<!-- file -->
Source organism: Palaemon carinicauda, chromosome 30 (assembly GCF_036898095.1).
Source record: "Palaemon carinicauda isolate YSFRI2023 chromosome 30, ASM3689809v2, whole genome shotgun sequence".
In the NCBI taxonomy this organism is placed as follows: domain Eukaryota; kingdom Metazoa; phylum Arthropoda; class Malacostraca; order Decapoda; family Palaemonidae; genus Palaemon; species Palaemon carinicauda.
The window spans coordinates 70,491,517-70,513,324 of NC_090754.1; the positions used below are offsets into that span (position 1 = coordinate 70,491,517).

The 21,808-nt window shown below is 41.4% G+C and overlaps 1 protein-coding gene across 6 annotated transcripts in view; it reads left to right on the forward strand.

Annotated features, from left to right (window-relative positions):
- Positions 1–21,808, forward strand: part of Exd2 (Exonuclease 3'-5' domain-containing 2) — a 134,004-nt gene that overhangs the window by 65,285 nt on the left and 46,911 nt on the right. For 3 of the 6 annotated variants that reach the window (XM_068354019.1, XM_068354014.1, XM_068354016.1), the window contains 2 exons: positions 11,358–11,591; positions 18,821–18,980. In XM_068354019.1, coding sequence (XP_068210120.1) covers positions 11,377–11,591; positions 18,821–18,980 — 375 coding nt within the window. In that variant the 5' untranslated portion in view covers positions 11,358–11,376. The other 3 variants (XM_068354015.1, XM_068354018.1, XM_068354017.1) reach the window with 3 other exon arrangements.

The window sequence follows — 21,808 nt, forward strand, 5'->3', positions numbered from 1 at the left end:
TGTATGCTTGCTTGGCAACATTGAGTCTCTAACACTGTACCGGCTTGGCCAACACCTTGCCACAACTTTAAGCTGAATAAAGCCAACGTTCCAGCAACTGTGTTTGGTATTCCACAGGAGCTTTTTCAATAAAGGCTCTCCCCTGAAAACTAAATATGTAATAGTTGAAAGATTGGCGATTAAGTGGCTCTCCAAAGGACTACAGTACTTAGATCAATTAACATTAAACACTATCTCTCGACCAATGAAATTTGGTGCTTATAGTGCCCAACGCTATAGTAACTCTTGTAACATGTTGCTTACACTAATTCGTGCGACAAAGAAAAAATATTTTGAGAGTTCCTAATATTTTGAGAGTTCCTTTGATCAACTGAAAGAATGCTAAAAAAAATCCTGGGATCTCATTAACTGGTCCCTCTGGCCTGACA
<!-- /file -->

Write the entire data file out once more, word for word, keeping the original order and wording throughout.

Source organism: Palaemon carinicauda, chromosome 30 (assembly GCF_036898095.1).
Source record: "Palaemon carinicauda isolate YSFRI2023 chromosome 30, ASM3689809v2, whole genome shotgun sequence".
In the NCBI taxonomy this organism is placed as follows: domain Eukaryota; kingdom Metazoa; phylum Arthropoda; class Malacostraca; order Decapoda; family Palaemonidae; genus Palaemon; species Palaemon carinicauda.
The window spans coordinates 70,491,517-70,513,324 of NC_090754.1; the positions used below are offsets into that span (position 1 = coordinate 70,491,517).

The 21,808-nt window shown below is 41.4% G+C and overlaps 1 protein-coding gene across 6 annotated transcripts in view; it reads left to right on the forward strand.

Annotated features, from left to right (window-relative positions):
- Positions 1–21,808, forward strand: part of Exd2 (Exonuclease 3'-5' domain-containing 2) — a 134,004-nt gene that overhangs the window by 65,285 nt on the left and 46,911 nt on the right. For 3 of the 6 annotated variants that reach the window (XM_068354019.1, XM_068354014.1, XM_068354016.1), the window contains 2 exons: positions 11,358–11,591; positions 18,821–18,980. In XM_068354019.1, coding sequence (XP_068210120.1) covers positions 11,377–11,591; positions 18,821–18,980 — 375 coding nt within the window. In that variant the 5' untranslated portion in view covers positions 11,358–11,376. The other 3 variants (XM_068354015.1, XM_068354018.1, XM_068354017.1) reach the window with 3 other exon arrangements.

The window sequence follows — 21,808 nt, forward strand, 5'->3', positions numbered from 1 at the left end:
TGTATGCTTGCTTGGCAACATTGAGTCTCTAACACTGTACCGGCTTGGCCAACACCTTGCCACAACTTTAAGCTGAATAAAGCCAACGTTCCAGCAACTGTGTTTGGTATTCCACAGGAGCTTTTTCAATAAAGGCTCTCCCCTGAAAACTAAATATGTAATAGTTGAAAGATTGGCGATTAAGTGGCTCTCCAAAGGACTACAGTACTTAGATCAATTAACATTAAACACTATCTCTCGACCAATGAAATTTGGTGCTTATAGTGCCCAACGCTATAGTAACTCTTGTAACATGTTGCTTACACTAATTCGTGCGACAAAGAAAAAATATTTTGAGAGTTCCTAATATTTTGAGAGTTCCTTTGATCAACTGAAAGAATGCTAAAAAAAATCCTGGGATCTCATTAACTGGTCCCTCTGGCCTGACA